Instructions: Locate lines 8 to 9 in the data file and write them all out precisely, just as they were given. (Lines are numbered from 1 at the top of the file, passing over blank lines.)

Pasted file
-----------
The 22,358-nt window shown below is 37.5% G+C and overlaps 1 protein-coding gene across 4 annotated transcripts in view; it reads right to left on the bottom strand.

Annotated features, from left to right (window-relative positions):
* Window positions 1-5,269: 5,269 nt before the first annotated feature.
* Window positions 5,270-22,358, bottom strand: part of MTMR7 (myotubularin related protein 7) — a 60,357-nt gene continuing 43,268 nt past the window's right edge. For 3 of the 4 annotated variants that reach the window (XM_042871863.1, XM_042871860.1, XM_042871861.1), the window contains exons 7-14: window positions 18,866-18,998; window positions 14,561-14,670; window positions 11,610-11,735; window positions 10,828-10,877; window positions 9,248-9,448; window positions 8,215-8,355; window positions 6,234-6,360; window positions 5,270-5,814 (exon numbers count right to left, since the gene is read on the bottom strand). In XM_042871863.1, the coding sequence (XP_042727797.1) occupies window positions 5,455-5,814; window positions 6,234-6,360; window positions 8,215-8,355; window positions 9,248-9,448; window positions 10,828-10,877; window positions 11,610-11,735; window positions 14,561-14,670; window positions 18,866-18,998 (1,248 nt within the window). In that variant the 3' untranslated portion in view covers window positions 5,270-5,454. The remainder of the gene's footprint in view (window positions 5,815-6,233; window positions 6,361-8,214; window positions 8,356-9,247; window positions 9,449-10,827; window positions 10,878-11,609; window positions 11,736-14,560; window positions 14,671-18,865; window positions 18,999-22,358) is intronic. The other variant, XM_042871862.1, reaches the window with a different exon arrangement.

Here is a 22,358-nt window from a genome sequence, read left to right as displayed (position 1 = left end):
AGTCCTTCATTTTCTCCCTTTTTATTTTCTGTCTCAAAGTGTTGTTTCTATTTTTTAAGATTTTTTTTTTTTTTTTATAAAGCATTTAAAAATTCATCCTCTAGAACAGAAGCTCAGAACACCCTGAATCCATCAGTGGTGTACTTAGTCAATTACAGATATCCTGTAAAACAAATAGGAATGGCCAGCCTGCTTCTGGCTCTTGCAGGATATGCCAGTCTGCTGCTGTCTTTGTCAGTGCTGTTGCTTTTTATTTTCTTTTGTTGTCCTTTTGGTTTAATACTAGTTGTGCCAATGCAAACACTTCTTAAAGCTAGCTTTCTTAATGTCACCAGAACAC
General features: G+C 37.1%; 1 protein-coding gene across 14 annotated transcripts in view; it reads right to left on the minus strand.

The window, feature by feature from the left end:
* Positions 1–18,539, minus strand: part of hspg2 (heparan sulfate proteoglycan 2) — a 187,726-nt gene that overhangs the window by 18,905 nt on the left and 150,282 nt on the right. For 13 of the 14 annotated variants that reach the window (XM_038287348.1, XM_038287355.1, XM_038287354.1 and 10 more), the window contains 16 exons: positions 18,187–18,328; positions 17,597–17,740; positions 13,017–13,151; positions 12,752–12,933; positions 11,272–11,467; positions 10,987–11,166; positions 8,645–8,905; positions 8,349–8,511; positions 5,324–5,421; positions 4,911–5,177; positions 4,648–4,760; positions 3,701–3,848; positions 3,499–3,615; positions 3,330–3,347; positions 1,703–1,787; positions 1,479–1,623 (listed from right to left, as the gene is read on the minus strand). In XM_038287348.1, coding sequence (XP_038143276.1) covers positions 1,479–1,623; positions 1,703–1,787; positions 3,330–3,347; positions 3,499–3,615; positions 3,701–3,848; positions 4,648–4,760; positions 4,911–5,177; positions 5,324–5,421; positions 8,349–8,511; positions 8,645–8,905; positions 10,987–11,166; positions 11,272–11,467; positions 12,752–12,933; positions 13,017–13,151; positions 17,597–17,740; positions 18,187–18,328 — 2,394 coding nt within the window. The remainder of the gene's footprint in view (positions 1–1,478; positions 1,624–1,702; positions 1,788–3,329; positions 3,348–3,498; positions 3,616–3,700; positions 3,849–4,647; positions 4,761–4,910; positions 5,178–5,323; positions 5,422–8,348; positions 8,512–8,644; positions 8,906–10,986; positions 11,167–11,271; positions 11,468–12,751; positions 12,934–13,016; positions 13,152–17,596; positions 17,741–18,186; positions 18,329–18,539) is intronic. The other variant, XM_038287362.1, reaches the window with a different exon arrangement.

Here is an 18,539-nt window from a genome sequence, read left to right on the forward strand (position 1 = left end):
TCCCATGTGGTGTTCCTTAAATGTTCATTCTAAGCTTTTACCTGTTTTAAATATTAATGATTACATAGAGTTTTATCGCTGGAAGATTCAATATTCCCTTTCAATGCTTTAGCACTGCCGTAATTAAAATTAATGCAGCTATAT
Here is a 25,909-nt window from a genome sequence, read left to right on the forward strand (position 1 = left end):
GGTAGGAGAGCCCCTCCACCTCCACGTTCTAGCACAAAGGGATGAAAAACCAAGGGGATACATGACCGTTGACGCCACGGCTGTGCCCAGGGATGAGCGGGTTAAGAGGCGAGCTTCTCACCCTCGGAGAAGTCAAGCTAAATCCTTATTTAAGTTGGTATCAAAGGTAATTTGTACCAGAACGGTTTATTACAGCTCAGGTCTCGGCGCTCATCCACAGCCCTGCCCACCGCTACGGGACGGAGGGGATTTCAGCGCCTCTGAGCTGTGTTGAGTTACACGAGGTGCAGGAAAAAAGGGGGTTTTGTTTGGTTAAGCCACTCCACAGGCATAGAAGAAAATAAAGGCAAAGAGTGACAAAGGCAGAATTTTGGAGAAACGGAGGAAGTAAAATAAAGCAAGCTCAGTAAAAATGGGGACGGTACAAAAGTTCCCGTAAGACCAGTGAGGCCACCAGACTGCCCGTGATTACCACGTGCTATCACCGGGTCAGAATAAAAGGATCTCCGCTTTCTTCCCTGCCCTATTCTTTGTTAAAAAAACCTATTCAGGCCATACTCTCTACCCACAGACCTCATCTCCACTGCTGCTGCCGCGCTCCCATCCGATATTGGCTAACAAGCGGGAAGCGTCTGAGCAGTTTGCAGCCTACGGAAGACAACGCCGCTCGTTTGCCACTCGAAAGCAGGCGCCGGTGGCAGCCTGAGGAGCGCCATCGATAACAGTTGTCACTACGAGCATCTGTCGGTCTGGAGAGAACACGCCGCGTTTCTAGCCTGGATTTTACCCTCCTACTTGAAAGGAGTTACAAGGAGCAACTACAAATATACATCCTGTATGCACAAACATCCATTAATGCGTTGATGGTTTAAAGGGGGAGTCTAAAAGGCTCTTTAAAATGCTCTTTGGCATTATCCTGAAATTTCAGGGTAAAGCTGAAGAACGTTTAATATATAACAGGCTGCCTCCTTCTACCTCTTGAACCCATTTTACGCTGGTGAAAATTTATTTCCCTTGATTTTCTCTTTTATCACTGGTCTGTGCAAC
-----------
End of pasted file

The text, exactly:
The window, feature by feature from the left end:
* Positions 1–18,539, minus strand: part of hspg2 (heparan sulfate proteoglycan 2) — a 187,726-nt gene that overhangs the window by 18,905 nt on the left and 150,282 nt on the right. For 13 of the 14 annotated variants that reach the window (XM_038287348.1, XM_038287355.1, XM_038287354.1 and 10 more), the window contains 16 exons: positions 18,187–18,328; positions 17,597–17,740; positions 13,017–13,151; positions 12,752–12,933; positions 11,272–11,467; positions 10,987–11,166; positions 8,645–8,905; positions 8,349–8,511; positions 5,324–5,421; positions 4,911–5,177; positions 4,648–4,760; positions 3,701–3,848; positions 3,499–3,615; positions 3,330–3,347; positions 1,703–1,787; positions 1,479–1,623 (listed from right to left, as the gene is read on the minus strand). In XM_038287348.1, coding sequence (XP_038143276.1) covers positions 1,479–1,623; positions 1,703–1,787; positions 3,330–3,347; positions 3,499–3,615; positions 3,701–3,848; positions 4,648–4,760; positions 4,911–5,177; positions 5,324–5,421; positions 8,349–8,511; positions 8,645–8,905; positions 10,987–11,166; positions 11,272–11,467; positions 12,752–12,933; positions 13,017–13,151; positions 17,597–17,740; positions 18,187–18,328 — 2,394 coding nt within the window. The remainder of the gene's footprint in view (positions 1–1,478; positions 1,624–1,702; positions 1,788–3,329; positions 3,348–3,498; positions 3,616–3,700; positions 3,849–4,647; positions 4,761–4,910; positions 5,178–5,323; positions 5,422–8,348; positions 8,512–8,644; positions 8,906–10,986; positions 11,167–11,271; positions 11,468–12,751; positions 12,934–13,016; positions 13,152–17,596; positions 17,741–18,186; positions 18,329–18,539) is intronic. The other variant, XM_038287362.1, reaches the window with a different exon arrangement.